Reality Winner Sentenced To 5 Years, 3 Months For Leaking Classified Info
Reality Winner leaves the Augusta Courthouse on June 8, 2017, in Augusta, Ga. Winner, a former intelligence industry contractor, pleaded guilty to leaking National Security Agency documents.
Reality Winner, the former National Security Agency contractor who pleaded guilty to leaking classified intelligence to a media outlet, has been sentenced to more than five years in prison.
On Thursday, a federal judge in Georgia approved a plea deal that called for five years and three months in prison along with three years of supervision after release.
Winner, 26, also will have to complete 100 hours of community service once she is released.
The Air Force veteran is the first person to be prosecuted by the Trump administration for leaking to the press; the Obama administration under the Espionage Act, more than all previous administrations combined.
In a court filing earlier this month, prosecutors said the recommended 63-month sentence would be "the longest sentence served by a federal defendant for an unauthorized disclosure to the media."
It's more than twice as long as the sentence for a former CIA officer who , and more than three times as long as the sentence for an FBI translator who
In justifying the sentence, federal prosecutors emphasized that Winner acted "willfully" and was always aware the report she leaked was classified as top secret. They said comparing her case to other leaking cases is "of little utility" because the details of such cases are often classified.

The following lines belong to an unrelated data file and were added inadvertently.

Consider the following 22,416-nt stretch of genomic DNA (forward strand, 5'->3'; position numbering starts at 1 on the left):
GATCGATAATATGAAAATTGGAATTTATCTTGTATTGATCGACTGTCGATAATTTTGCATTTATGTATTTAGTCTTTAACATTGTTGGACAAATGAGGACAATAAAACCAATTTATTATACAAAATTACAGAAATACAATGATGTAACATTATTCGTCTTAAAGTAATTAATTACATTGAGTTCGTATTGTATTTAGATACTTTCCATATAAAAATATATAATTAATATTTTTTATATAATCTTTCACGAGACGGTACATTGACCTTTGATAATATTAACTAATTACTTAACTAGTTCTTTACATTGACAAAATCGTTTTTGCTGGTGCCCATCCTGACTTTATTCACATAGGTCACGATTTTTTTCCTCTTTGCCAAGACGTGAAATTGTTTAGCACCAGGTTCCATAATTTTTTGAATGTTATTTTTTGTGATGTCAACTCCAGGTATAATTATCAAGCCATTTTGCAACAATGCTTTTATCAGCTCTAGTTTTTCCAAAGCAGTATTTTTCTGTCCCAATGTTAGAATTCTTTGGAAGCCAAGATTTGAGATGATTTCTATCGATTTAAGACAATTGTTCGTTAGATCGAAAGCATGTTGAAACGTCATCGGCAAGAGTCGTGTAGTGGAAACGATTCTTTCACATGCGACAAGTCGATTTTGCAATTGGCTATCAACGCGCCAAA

Winner, who worked for private contractor Pluribus International, sent classified documents to the online news site The Intercept detailing , specifically by trying to "phish" more than 100 local election officials.
After The Intercept, "State election officials express[ed] anger that they learned about the cyberattack from the news media, and not from federal authorities."published its report, NPR's Pam Fessler has
Winner was caught after The Intercept apparently showed officials a copy of the document, NPR's Martin Kaste has . That allowed the government to identify that it had been printed out and folded. Ultimately, they used "microdots" on the printout to identify the exact printer where the document was created. Authorities also found email records showing contact between Winner and the news outlet.
The Associated Press reports:
"Her attorneys had argued for Winner to be released on bond, noting she had no criminal record and had served honorably in the military. The judge sided with prosecutors who said Winner posed a potential flight risk and may have stolen other classified documents.
"Prosecutors also used Winner's own words against her, including a Facebook chat in which Winner once wrote to her sister: "Look, I only say I hate America like 3 times a day."
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